2021 is not 2020.
I’m not going to rehash my views on the 2020 election. I previously gave them extensive attention before they were purged from the Internet. Suffice it to say: If you’re reading this, we probably agree.
But the California recall is nothing like the (completely legitimate and I would never, ever say otherwise) 2020 Presidential election.
Michigan, Wisconsin, Georgia and Pennsylvania are not California. Those who have never spent any significant time there cannot fully understand the political landscape of the Golden State.
California is dominated by its five largest cities: Los Angeles, San Francisco, San Jose, San Diego and Sacramento. These are gigantic cities, with some 25 million people between their collective metro areas. “Little” Sacramento has 2.3 million in its metro area alone.
While California has the same political landscape as of flyover — go outside the city by approximately 10 feet and you’re in a sea of MAGA — it’s cities are so massive that it doesn’t matter as much as it does in any of the aforementioned rust belt states.
The right should not delude itself about the character of all American cities, which are filled to the brim with men trending toward Nietzsche’s Last Man; what the greatest anti-materialist philosopher of our age calls the “small souled bugman.”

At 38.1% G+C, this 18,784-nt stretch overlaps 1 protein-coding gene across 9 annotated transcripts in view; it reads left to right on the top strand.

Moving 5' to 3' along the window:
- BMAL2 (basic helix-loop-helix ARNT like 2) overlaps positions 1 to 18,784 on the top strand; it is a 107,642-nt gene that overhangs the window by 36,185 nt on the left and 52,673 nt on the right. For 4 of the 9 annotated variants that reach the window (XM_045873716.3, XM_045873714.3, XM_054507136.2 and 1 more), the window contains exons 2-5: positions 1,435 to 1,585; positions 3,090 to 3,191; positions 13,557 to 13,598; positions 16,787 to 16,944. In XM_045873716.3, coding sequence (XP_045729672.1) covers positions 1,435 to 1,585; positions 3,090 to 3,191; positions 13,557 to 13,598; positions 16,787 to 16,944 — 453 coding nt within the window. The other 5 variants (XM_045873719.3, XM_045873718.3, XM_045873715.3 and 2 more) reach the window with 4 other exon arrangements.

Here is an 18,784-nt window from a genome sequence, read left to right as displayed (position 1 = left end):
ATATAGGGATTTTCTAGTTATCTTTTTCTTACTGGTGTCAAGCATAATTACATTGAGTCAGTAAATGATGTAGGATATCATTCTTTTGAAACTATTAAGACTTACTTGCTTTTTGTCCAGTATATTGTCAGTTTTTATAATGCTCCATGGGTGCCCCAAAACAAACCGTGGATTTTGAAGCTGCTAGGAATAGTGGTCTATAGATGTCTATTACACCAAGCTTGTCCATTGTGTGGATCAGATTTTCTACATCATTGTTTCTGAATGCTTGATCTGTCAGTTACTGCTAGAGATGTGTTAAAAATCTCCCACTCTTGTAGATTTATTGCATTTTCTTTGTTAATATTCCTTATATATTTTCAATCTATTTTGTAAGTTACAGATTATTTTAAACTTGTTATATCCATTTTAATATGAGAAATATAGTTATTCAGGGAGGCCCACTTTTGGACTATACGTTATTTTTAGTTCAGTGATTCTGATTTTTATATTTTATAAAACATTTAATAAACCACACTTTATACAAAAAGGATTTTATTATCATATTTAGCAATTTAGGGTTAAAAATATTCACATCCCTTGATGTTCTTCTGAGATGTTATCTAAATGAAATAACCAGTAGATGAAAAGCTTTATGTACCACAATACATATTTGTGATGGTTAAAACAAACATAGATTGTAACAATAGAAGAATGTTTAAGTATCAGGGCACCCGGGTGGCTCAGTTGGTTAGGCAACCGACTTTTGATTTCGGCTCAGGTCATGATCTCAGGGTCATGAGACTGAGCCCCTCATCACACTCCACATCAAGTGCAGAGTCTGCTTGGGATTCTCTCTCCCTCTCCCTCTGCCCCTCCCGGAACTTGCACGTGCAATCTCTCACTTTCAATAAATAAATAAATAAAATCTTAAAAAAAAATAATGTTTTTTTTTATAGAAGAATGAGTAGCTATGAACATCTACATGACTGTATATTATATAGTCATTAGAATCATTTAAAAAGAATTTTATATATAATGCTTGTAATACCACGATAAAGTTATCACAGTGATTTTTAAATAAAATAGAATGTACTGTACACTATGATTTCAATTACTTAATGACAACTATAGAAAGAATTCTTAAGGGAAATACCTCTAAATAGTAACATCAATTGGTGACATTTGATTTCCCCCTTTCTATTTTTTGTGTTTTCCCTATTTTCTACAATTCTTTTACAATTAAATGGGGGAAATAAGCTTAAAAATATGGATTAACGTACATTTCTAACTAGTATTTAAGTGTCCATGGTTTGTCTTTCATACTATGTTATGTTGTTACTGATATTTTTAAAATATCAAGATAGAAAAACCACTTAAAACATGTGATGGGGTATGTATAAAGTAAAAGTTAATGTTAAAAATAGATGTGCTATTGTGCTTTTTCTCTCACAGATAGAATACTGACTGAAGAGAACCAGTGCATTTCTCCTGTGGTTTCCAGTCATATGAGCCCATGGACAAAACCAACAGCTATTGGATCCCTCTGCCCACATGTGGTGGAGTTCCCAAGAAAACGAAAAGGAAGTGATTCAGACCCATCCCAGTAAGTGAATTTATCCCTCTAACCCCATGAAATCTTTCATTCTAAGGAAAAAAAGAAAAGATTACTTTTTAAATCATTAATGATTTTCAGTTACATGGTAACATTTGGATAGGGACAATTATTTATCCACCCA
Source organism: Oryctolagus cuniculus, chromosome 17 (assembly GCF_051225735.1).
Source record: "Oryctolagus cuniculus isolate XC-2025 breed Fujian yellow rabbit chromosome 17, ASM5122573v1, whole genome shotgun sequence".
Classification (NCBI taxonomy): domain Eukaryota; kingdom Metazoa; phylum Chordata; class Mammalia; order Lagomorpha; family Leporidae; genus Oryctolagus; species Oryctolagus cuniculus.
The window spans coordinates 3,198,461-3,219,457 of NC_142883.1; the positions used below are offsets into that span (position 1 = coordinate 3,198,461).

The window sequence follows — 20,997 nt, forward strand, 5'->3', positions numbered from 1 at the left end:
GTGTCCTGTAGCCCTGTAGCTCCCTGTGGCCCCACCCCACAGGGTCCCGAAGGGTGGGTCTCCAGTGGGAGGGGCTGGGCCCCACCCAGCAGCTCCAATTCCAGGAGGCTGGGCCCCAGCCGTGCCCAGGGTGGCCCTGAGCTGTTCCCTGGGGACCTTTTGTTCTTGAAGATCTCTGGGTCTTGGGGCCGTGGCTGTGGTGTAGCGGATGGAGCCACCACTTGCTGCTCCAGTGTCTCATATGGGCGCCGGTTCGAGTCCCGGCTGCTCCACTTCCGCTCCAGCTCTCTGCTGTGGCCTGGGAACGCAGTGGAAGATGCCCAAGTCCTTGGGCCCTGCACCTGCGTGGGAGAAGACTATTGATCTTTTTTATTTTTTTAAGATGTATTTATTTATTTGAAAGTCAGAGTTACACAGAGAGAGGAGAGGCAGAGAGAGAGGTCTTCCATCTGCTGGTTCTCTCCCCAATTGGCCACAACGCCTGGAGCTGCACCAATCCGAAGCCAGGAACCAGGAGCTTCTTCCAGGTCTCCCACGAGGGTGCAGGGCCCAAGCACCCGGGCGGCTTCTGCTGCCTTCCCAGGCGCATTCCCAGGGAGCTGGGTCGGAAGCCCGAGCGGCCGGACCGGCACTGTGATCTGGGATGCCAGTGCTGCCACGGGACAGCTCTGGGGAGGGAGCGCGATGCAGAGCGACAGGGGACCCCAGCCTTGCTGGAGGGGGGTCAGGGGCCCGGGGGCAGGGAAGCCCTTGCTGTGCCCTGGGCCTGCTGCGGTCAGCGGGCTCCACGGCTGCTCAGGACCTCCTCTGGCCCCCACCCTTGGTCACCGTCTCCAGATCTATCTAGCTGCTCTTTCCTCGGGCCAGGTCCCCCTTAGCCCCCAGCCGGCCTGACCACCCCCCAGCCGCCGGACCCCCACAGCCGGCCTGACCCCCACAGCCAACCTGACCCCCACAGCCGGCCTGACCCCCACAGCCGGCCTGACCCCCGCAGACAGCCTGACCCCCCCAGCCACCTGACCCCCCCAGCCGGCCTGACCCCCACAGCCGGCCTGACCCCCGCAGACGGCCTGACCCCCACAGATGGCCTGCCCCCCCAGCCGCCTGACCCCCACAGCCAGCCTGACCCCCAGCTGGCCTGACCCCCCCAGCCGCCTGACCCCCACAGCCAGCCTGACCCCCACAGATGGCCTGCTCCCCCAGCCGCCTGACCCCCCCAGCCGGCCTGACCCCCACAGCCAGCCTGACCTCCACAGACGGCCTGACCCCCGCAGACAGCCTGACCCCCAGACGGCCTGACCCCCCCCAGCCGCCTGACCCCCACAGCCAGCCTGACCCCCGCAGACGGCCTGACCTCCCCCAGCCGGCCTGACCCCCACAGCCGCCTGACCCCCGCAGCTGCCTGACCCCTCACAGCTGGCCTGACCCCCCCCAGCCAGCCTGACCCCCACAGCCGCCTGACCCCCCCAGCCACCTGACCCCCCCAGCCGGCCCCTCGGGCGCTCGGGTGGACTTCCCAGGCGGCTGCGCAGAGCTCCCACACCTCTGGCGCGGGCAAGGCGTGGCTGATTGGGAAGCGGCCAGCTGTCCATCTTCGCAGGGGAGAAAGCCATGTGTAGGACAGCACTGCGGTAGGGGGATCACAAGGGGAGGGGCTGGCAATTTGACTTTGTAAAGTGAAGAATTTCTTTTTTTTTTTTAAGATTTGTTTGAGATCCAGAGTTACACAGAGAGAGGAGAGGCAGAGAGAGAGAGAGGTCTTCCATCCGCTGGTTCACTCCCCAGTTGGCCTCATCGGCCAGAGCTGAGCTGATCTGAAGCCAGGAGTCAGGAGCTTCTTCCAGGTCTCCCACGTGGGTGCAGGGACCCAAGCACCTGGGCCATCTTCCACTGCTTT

Indeed, it’s likely that the exodus from California has actually benefitted Texas. People fleeing the state are more likely to be tax refugees or Inland Empire holdouts who finally gave up. It’s not speculation — the data supports this.
So, as the good ones leave, California won’t just turn more blue, it will turn more crazy. Witness the spectacle surrounding Caitlyn Jenner, around whom the Nikki Haley wing of the GOP coalesced before the embarrassing charade of Larry Elder. Some men are called to greatness, but not these two.
There is no reason to suspect that fraud won the day, regardless of any tales of chicanery that come out of the state. I don’t doubt the veracity of such anecdotes, I just doubt their necessity. Go walk around LA sometime. Then let me know what you think.
Nor is there any reason to think that we can “Save California.” California is lost. Your allies there do not lie among the hoi polloi, but (much to my chagrin) among a disaffected set of Silicon Valley investors who are skeptical of wokeness and, indeed, democracy itself.
Failure to reckon with the reality of what has happened in California will not save it — or you.